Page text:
Also, I might even get the Horrid Henry books out from the spare room, where I hid then after the mother in law got them. I thought they were unsuitable, maybe they won’t be – but possibly he needs another year of life under his belt before those.

    I’m happy to see more books featuring home ed children. Yes, all children are different, as books about school children vary, so will home ed characters.
    What is it my dad always blethered on to me? You can’t please everyone.

    • What an insightful comment – thank you so much for taking the time to write it here. And what an intelligent young chap your son is – obviously due to your parenting! I completely get what you’re saying about the children getting ideas we maybe don’t want them to have. I think some of the non-home educators we came up against didn’t want their kids to mix with ours for fear of them getting ideas about not going to school. But like you say we have to be brave, and trust that as we educate our children to think, they’ll be able to assess situations accurately for themselves – like your child. I really appreciate your comment so thank you again. And all the best. x

  2. The other day my 4 year old twins had been particularly full of beans and excitement in play…throwing their blankets on the floor, climbing on my windowsill, making a royal mess at dinner time with rice all over the floor and table…generally being “a handful” 😛 when I said to them, “you’re being naughty” they replied “that’s not naughty” ! So it made me wonder, perhaps that’s it, perhaps they simply do not see what they do as being naughty, but fun, and mums being annoying haha!

    Different people will read your book differently. I think an indication as to what the book is about or aimed to be about before it release may help? I think as many people said “a home educator has written a book about HE” they assumed it would hold more? From the sample I read on amazon it was funny, I am hoping to purchase it soon for my own adventurous twins, I think they may enjoy it haha!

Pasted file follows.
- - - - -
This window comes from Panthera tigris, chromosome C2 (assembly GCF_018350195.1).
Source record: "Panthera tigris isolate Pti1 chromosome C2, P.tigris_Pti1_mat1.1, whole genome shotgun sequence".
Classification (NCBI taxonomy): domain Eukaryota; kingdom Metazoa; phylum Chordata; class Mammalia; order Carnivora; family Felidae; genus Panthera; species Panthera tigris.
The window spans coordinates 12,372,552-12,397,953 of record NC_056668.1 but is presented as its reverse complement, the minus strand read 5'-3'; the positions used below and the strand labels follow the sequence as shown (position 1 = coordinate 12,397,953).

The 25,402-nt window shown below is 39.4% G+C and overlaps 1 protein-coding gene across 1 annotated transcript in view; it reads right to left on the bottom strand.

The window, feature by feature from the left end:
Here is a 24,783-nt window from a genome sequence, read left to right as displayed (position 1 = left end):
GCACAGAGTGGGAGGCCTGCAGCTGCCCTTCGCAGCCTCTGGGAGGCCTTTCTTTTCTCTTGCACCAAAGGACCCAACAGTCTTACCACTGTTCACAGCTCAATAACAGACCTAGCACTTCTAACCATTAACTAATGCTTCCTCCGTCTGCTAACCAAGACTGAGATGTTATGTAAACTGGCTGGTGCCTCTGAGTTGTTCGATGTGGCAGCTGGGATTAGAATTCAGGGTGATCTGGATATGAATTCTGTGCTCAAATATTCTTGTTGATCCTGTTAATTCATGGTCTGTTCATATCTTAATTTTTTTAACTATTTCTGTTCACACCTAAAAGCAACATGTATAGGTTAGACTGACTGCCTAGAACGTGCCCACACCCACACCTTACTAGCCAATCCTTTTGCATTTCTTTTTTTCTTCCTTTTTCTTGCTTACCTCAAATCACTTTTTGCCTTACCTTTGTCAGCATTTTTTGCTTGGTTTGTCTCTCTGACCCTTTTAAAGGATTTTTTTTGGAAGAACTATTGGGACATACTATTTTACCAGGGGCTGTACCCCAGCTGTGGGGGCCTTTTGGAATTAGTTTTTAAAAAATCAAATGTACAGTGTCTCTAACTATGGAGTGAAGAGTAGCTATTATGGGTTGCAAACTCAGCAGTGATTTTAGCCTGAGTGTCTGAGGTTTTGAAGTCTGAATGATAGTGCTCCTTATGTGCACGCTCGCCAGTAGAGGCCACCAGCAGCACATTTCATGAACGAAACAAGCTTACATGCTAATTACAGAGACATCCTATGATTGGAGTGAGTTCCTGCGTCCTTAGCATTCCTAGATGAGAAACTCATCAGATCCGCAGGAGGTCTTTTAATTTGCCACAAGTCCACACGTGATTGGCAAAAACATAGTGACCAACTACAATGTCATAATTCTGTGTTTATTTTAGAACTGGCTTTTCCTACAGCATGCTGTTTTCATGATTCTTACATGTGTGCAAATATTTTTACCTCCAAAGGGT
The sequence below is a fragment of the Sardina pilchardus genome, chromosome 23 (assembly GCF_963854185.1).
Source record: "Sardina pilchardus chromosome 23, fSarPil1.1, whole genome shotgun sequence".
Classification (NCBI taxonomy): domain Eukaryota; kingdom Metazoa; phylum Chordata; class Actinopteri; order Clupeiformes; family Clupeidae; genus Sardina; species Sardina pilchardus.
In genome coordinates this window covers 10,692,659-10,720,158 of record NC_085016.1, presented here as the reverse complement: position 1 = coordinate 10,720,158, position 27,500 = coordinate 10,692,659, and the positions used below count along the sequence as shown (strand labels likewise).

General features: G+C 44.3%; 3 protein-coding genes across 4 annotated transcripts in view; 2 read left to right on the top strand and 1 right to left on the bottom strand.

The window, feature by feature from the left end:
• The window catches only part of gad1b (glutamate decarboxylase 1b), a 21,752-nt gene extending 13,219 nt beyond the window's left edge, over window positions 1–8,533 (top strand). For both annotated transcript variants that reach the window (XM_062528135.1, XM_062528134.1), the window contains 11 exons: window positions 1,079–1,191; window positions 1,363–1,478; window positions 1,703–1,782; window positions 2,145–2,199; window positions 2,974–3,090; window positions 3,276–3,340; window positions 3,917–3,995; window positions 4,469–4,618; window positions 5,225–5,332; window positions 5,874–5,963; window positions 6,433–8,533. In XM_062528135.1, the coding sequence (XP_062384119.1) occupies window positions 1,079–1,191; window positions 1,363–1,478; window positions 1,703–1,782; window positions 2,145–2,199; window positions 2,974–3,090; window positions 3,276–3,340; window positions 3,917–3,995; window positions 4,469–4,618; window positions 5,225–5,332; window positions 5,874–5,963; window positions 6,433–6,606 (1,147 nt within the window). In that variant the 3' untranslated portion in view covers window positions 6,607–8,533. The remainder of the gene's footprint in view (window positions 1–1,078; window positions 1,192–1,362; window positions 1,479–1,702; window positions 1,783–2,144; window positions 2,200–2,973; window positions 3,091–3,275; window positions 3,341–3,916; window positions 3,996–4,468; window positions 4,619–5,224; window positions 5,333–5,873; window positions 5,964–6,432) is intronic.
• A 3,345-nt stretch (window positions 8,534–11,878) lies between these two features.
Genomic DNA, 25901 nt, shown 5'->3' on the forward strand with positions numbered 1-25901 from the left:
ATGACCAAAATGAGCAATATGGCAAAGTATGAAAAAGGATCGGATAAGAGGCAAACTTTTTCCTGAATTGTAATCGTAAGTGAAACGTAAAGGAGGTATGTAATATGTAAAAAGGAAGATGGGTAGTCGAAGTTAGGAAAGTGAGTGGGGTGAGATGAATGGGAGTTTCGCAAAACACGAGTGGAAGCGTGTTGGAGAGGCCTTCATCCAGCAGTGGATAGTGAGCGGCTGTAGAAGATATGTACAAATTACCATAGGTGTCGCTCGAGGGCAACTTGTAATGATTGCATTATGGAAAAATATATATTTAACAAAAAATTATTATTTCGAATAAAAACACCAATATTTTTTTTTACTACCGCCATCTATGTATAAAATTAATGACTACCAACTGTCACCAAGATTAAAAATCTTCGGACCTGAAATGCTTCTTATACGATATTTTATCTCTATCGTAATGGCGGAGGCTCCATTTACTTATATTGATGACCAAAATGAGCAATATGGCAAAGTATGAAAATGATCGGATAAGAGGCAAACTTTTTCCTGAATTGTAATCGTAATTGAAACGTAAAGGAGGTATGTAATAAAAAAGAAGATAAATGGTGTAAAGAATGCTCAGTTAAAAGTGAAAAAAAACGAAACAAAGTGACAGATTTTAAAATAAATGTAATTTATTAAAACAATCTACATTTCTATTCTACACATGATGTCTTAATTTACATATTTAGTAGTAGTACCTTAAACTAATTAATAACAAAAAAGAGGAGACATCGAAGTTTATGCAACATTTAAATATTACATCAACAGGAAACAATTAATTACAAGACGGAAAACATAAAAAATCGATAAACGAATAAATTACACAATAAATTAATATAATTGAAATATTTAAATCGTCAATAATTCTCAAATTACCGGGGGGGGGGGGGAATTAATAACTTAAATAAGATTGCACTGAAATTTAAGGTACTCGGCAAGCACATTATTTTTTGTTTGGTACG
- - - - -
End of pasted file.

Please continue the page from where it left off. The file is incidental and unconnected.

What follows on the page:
3. What a lovely explanation 🙂 We have thoroughly enjoyed the book and I’ve been quite startled by the criticism because Little Harry is so similar to my 3 year old! It’s been great having the reminder that he has reasons for what he does.

  4. I love the book. My daughters are 2 and 4, so we are just beginning our Home Ed journey, and it introduces it perfectly, when they are bombarded by school propaganda from every other angle. Loving your work!

    • Thank you so much. That’s lovely to hear as we’ve had quite a lot of criticism about the story lately, so I’m boosted by your compliments. You’ve endorsed the reason I wrote it in the first place! 🙂 I so appreciate your support and you taking the time to comment. Wishing you all the very best. Have a lovely Home Ed time! x

  5. I feel that writing from your perspective and your experience and passion is the most important thing and that is what I like about your writing and find so inspiring. We can take from it what works for us and be inspired by your authenticity.

    • That’s really encouraging Frances, thank you, especially in the light of so many criticisms recently! I think people forget that we only do this just to offer something to others!